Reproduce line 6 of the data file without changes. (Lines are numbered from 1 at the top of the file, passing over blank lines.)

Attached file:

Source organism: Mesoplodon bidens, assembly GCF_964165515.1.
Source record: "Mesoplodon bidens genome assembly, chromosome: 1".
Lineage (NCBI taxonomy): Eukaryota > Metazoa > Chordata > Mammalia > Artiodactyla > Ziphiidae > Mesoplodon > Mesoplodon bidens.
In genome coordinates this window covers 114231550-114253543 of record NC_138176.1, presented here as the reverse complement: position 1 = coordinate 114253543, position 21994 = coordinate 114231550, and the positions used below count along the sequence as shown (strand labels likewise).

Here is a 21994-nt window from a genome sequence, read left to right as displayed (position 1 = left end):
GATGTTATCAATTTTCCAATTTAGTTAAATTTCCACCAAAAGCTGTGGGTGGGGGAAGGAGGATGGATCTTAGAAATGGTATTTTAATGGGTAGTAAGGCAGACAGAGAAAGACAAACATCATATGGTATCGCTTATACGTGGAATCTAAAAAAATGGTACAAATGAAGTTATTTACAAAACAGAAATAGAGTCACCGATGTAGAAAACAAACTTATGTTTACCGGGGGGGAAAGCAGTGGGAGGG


GATGTTATCAATTTTCCAATTTAGTTAAATTTCCACCAAAAGCTGTGGGTGGGGGAAGGAGGATGGATCTTAGAAATGGTATTTTAATGGGTAGTAAGGCAGACAGAGAAAGACAAACATCATATGGTATCGCTTATACGTGGAATCTAAAAAAATGGTACAAATGAAGTTATTTACAAAACAGAAATAGAGTCACCGATGTAGAAAACAAACTTATGTTTACCGGGGGGGAAAGCAGTGGGAGGG